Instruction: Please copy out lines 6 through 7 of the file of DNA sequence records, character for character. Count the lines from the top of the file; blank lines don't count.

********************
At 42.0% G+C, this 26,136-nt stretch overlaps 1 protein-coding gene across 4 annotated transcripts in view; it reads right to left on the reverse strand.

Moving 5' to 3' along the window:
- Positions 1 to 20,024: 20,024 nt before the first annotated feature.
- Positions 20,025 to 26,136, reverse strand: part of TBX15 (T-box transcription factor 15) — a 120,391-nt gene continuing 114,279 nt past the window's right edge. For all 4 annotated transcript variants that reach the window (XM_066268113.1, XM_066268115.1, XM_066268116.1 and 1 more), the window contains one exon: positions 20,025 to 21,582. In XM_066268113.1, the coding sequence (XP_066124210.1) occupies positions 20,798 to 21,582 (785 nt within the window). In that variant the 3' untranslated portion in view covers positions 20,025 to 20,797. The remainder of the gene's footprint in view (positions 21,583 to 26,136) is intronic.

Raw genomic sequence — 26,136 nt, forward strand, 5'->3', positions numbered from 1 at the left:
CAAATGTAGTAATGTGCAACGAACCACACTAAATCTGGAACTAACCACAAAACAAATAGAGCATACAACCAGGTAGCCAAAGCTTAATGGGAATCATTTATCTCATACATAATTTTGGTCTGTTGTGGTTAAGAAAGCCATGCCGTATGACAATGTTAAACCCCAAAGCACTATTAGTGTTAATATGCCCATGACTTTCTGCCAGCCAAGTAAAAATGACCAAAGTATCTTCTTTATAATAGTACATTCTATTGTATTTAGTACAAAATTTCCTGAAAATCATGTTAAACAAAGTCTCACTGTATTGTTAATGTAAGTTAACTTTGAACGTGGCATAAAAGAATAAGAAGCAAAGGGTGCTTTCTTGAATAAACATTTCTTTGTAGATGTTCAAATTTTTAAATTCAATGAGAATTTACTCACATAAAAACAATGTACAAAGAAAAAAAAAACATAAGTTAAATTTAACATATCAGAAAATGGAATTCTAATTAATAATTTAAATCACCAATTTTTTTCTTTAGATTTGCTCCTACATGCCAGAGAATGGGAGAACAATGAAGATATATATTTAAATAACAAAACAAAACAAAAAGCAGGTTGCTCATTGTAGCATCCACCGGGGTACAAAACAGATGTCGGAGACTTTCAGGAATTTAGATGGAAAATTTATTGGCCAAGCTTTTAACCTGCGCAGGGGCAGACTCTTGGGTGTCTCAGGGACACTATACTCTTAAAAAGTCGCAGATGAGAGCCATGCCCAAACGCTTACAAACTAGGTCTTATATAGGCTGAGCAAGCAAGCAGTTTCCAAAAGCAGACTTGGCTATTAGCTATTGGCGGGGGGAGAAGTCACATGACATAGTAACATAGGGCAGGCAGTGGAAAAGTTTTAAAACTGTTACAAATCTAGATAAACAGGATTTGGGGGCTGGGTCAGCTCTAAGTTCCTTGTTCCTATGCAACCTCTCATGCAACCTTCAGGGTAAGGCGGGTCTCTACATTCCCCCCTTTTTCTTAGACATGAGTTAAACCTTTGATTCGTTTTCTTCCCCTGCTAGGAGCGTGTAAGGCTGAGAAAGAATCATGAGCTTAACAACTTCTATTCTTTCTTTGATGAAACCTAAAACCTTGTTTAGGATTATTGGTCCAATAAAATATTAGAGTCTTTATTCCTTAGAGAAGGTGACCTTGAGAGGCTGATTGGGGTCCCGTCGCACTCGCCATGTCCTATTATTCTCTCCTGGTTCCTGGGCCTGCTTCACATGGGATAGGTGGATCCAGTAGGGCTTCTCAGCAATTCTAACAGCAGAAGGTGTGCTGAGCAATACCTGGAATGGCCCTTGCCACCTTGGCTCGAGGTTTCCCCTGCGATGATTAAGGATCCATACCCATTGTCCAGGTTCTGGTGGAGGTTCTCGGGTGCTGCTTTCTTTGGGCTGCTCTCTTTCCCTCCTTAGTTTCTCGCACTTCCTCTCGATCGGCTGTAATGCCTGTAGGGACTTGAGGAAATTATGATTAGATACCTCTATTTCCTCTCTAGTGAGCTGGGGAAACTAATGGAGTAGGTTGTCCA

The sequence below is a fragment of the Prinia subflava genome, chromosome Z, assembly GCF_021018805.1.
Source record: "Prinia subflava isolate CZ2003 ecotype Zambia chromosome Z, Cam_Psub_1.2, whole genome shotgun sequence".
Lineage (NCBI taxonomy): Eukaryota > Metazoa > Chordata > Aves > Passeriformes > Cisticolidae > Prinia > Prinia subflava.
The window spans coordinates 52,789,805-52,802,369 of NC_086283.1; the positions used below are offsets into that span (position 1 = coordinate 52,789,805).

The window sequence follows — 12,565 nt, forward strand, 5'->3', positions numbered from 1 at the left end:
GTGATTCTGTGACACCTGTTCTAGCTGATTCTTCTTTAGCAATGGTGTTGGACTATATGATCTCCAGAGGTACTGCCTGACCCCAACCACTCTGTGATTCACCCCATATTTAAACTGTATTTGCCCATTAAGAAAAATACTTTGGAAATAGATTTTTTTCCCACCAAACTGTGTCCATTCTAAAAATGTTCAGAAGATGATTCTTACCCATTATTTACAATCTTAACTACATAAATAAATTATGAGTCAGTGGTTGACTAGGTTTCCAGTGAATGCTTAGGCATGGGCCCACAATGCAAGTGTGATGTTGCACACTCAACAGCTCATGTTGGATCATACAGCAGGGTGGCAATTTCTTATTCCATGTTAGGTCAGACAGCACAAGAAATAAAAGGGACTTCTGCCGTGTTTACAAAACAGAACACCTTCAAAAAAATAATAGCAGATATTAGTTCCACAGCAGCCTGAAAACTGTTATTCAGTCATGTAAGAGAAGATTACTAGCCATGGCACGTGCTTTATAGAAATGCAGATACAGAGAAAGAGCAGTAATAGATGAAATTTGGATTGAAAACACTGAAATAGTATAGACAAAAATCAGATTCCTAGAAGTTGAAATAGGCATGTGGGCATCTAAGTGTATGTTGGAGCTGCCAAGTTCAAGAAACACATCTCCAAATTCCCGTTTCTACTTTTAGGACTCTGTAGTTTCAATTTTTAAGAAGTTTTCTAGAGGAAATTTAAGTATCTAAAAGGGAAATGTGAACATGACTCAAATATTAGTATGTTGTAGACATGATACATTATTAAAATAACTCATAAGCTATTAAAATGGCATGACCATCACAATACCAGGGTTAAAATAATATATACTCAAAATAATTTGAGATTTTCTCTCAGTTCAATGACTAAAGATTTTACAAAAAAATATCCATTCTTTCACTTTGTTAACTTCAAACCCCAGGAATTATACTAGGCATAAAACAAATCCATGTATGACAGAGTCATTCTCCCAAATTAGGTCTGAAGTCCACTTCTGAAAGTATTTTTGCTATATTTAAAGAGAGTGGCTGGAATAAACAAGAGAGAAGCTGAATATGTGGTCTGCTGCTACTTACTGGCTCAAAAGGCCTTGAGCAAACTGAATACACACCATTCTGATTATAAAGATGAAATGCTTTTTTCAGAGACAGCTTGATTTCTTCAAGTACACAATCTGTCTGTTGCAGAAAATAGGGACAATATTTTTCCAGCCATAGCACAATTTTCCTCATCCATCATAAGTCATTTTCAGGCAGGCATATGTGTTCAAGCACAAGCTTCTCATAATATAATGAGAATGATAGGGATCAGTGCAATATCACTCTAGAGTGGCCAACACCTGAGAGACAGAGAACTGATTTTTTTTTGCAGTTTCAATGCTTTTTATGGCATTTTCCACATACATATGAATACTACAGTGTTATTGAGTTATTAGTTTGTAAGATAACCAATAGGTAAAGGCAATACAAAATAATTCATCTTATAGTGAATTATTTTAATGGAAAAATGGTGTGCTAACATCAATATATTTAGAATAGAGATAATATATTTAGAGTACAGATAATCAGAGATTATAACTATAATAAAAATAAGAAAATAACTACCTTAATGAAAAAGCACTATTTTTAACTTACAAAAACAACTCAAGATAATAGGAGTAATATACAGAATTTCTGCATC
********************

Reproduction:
CAAATGTAGTAATGTGCAACGAACCACACTAAATCTGGAACTAACCACAAAACAAATAGAGCATACAACCAGGTAGCCAAAGCTTAATGGGAATCATTTATCTCATACATAATTTTGGTCTGTTGTGGTTAAGAAAGCCATGCCGTATGACAATGTTAAACCCCAAAGCACTATTAGTGTTAATATGCCCATGACTTTCTGCCAGCCAAGTAAAAATGACCAAAGTATCTTCTTTATAATAGTACATTCTATTGTATTTAGTACAAAATTTCCTGAAAATCATGTTAAACAAAGTCTCACTGTATTGTTAATGTAAGTTAACTTTGAACGTGGCATAAAAGAATAAGAAGCAAAGGGTGCTTTCTTGAATAAACATTTCTTTGTAGATGTTCAAATTTTTAAATTCAATGAGAATTTACTCACATAAAAACAATGTACAAAGAAAAAAAAAACATAAGTTAAATTTAACATATCAGAAAATGGAATTCTAATTAATAATTTAAATCACCAATTTTTTTCTTTAGATTTGCTCCTACATGCCAGAGAATGGGAGAACAATGAAGATATATATTTAAATAACAAAACAAAACAAAAAGCAGGTTGCTCATTGTAGCATCCACCGGGGTACAAAACAGATGTCGGAGACTTTCAGGAATTTAGATGGAAAATTTATTGGCCAAGCTTTTAACCTGCGCAGGGGCAGACTCTTGGGTGTCTCAGGGACACTATACTCTTAAAAAGTCGCAGATGAGAGCCATGCCCAAACGCTTACAAACTAGGTCTTATATAGGCTGAGCAAGCAAGCAGTTTCCAAAAGCAGACTTGGCTATTAGCTATTGGCGGGGGGAGAAGTCACATGACATAGTAACATAGGGCAGGCAGTGGAAAAGTTTTAAAACTGTTACAAATCTAGATAAACAGGATTTGGGGGCTGGGTCAGCTCTAAGTTCCTTGTTCCTATGCAACCTCTCATGCAACCTTCAGGGTAAGGCGGGTCTCTACATTCCCCCCTTTTTCTTAGACATGAGTTAAACCTTTGATTCGTTTTCTTCCCCTGCTAGGAGCGTGTAAGGCTGAGAAAGAATCATGAGCTTAACAACTTCTATTCTTTCTTTGATGAAACCTAAAACCTTGTTTAGGATTATTGGTCCAATAAAATATTAGAGTCTTTATTCCTTAGAGAAGGTGACCTTGAGAGGCTGATTGGGGTCCCGTCGCACTCGCCATGTCCTATTATTCTCTCCTGGTTCCTGGGCCTGCTTCACATGGGATAGGTGGATCCAGTAGGGCTTCTCAGCAATTCTAACAGCAGAAGGTGTGCTGAGCAATACCTGGAATGGCCCTTGCCACCTTGGCTCGAGGTTTCCCCTGCGATGATTAAGGATCCATACCCATTGTCCAGGTTCTGGTGGAGGTTCTCGGGTGCTGCTTTCTTTGGGCTGCTCTCTTTCCCTCCTTAGTTTCTCGCACTTCCTCTCGATCGGCTGTAATGCCTGTAGGGACTTGAGGAAATTATGATTAGATACCTCTATTTCCTCTCTAGTGAGCTGGGGAAACTAATGGAGTAGGTTGTCCA

The sequence below is a fragment of the Prinia subflava genome, chromosome Z, assembly GCF_021018805.1.